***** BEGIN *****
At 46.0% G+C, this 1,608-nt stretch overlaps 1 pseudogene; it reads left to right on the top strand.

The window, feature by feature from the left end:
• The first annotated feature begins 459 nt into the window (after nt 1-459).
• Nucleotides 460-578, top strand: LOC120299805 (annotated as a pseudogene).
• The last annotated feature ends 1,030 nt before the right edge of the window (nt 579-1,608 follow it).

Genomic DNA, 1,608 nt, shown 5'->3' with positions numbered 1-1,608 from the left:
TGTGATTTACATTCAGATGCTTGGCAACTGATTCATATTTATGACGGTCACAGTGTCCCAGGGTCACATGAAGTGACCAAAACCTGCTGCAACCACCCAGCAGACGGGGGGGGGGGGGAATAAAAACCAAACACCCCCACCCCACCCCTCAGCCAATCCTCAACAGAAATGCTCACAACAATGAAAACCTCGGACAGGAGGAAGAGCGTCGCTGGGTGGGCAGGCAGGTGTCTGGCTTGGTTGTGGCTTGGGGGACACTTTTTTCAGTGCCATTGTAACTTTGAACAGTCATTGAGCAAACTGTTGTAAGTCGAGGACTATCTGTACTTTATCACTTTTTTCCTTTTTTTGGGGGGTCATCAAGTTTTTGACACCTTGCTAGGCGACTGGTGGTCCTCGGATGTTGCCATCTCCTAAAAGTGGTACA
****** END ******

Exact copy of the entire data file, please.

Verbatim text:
At 46.0% G+C, this 1,608-nt stretch overlaps 1 pseudogene; it reads left to right on the top strand.

The window, feature by feature from the left end:
• The first annotated feature begins 459 nt into the window (after nt 1-459).
• Nucleotides 460-578, top strand: LOC120299805 (annotated as a pseudogene).
• The last annotated feature ends 1,030 nt before the right edge of the window (nt 579-1,608 follow it).

Genomic DNA, 1,608 nt, shown 5'->3' with positions numbered 1-1,608 from the left:
TGTGATTTACATTCAGATGCTTGGCAACTGATTCATATTTATGACGGTCACAGTGTCCCAGGGTCACATGAAGTGACCAAAACCTGCTGCAACCACCCAGCAGACGGGGGGGGGGGGGAATAAAAACCAAACACCCCCACCCCACCCCTCAGCCAATCCTCAACAGAAATGCTCACAACAATGAAAACCTCGGACAGGAGGAAGAGCGTCGCTGGGTGGGCAGGCAGGTGTCTGGCTTGGTTGTGGCTTGGGGGACACTTTTTTCAGTGCCATTGTAACTTTGAACAGTCATTGAGCAAACTGTTGTAAGTCGAGGACTATCTGTACTTTATCACTTTTTTCCTTTTTTTGGGGGGTCATCAAGTTTTTGACACCTTGCTAGGCGACTGGTGGTCCTCGGATGTTGCCATCTCCTAAAAGTGGTACA